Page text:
Based on the foregoing Policy language, Farm Family argues that the series of dishonest acts committed by Young constitutes a single occurrence. Dan Tait responds that the Court should employ the “unfortunate event” test for determining the meaning of an “occurrence” under the Policy, and application of this test results in the conclusion that Young's separate and distinct acts of theft committed over a multi-year period constitute multiple occurrences. Alternatively, Dan Tait maintains that the meaning of the term “occurrence” is ambiguous because the Policy does not specify whether “a single act or series of acts” is limited to one policy period or whether it encompasses multiple policy periods.
An insurance policy is a contract, and the Court must therefore be “guided by basic principles of contract interpretation which instruct that a contract should be construed to give effect to the parties' intent as gleaned from the four corners of the document itself, provided that its terms are clear and unambiguous” (Elmira Teachers' Assn. v. Elmira City School Dist., 53 A.D.3d 757, 759, 861 N.Y.S.2d 195 [3d Dept. 2008], lvs denied 11 N.Y.3d 709, 868 N.Y.S.2d 601, 897 N.E.2d 1085 ; see White v. Continental Cas. Co., 9 N.Y.3d 264, 267, 848 N.Y.S.2d 603, 878 N.E.2d 1019  ). To the extent that the parties' intentions cannot be clearly discerned from the written contract of insurance, the policy “must be interpreted according to common speech and consistent with the reasonable expectations of the average insured,” and any ambiguity must be construed “in favor of the insured” (Cragg v. Allstate Indem. Corp., 17 N.Y.3d 118, 122, 926 N.Y.S.2d 867, 950 N.E.2d 500 ; see Barnhardt v. Hudson Val. Dist. Council of Carpenters Benefit Funds, 114 A.D.2d 701, 702–703, 494 N.Y.S.2d 667 [3d Dept. 1985] ). The Court should refrain from placing undue emphasis upon any particular word or phrase, or reading the policy in a manner that renders any portion thereof meaningless (see Burlington Ins. Co. v. NYC Tr. Auth., 29 N.Y.3d 313, 322, 57 N.Y.S.3d 85, 79 N.E.3d 477 ; South Rd. Assoc., LLC v. International Bus. Machs. Corp., 4 N.Y.3d 272, 277, 793 N.Y.S.2d 835, 826 N.E.2d 806 ; Consolidated Edison Co. of N.Y. v. Allstate Ins. Co., 98 N.Y.2d 208, 221–222, 746 N.Y.S.2d 622, 774 N.E.2d 687  ).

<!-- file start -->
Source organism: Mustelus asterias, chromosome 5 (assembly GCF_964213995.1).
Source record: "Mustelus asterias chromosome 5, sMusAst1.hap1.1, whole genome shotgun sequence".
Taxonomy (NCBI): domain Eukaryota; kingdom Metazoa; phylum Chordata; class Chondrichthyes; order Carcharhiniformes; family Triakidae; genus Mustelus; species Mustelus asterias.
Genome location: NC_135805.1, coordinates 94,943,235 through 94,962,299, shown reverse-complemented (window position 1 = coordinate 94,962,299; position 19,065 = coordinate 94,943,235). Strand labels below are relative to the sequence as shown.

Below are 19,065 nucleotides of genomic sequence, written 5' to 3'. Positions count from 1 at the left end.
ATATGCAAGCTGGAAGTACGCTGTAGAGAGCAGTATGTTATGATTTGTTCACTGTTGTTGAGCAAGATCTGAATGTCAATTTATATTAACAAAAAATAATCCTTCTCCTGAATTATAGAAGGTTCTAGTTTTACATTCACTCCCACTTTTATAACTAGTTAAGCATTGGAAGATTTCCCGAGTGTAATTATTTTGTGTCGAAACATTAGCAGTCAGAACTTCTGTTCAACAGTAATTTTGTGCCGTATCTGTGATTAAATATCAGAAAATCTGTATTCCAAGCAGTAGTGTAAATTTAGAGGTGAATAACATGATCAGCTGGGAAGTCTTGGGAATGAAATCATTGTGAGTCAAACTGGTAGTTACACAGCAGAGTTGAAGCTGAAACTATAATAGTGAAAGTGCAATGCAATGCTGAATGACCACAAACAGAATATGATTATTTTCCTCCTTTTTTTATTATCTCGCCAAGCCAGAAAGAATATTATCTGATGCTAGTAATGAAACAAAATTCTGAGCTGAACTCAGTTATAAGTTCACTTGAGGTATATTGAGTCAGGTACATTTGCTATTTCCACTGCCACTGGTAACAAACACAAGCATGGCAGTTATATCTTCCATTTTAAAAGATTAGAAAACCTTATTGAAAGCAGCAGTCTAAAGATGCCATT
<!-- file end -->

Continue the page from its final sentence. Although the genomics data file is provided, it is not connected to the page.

Applying these principles, the Court agrees with Farm Family that the threshold inquiry here is whether the losses claimed by Dan Tait “[i]nvolv[ed] a ․ series of acts” by Young (see Policy, § I [G]  [d] ). In reaching this conclusion, the Court necessarily rejects Dan Tait's reliance on the “unfortunate event” test—a common-law test developed by the Court of Appeals for “resolving whether a set of circumstances amounts to one accident or occurrence, or multiple accidents or occurrences, for purposes of resolving how much coverage is available under a third-party liability insurance policy” (Appalachian Ins. Co. v. General Elec. Co., 8 N.Y.3d 162, 170, 831 N.Y.S.2d 742, 863 N.E.2d 994  ).
The unfortunate-event test has its genesis in Arthur A. Johnson Corp. v. Indemnity Ins. Co. of N. Am., 7 N.Y.2d 222, 224–226, 196 N.Y.S.2d 678, 164 N.E.2d 704 (1959), in which the Court of Appeals was faced with the question of whether collapses of two separate walls of adjacent buildings at separate times were two “accidents” within the meaning of a third-party insurance policy. The Court of Appeals rejected both “the sole-proximate-cause approach, which focuses on whether the injuries or losses can be traced to a single, originating cause,” and “the one-accident-per-person approach, which depends on the number of individual claimants seeking recovery,” and instead adopted the “unfortunate-event approach, which is based not solely on the cause but on the nature of the incident giving rise to damages” (Appalachian, 8 N.Y.3d at 170–171, 831 N.Y.S.2d 742, 863 N.E.2d 994; see Arthur A. Johnson Corp., 7 N.Y.2d at 227–230, 196 N.Y.S.2d 678, 164 N.E.2d 704). Application of the unfortunate-event test requires consideration of “whether there is a close temporal and spatial relationship between the incidents giving rise to injury or loss, and whether the incidents can be viewed as part of the same causal continuum, without intervening agents or factors” (Appalachian, 8 N.Y.3d at 171–172, 831 N.Y.S.2d 742, 863 N.E.2d 994). “Generally, the issue of what constitutes an occurrence [is] a legal question for courts to resolve” (Roman Catholic Diocese of Brooklyn v. National Union Fire Ins. Co. of Pittsburgh, Pa., 21 N.Y.3d 139, 148, 969 N.Y.S.2d 808, 991 N.E.2d 666  [citation omitted] ).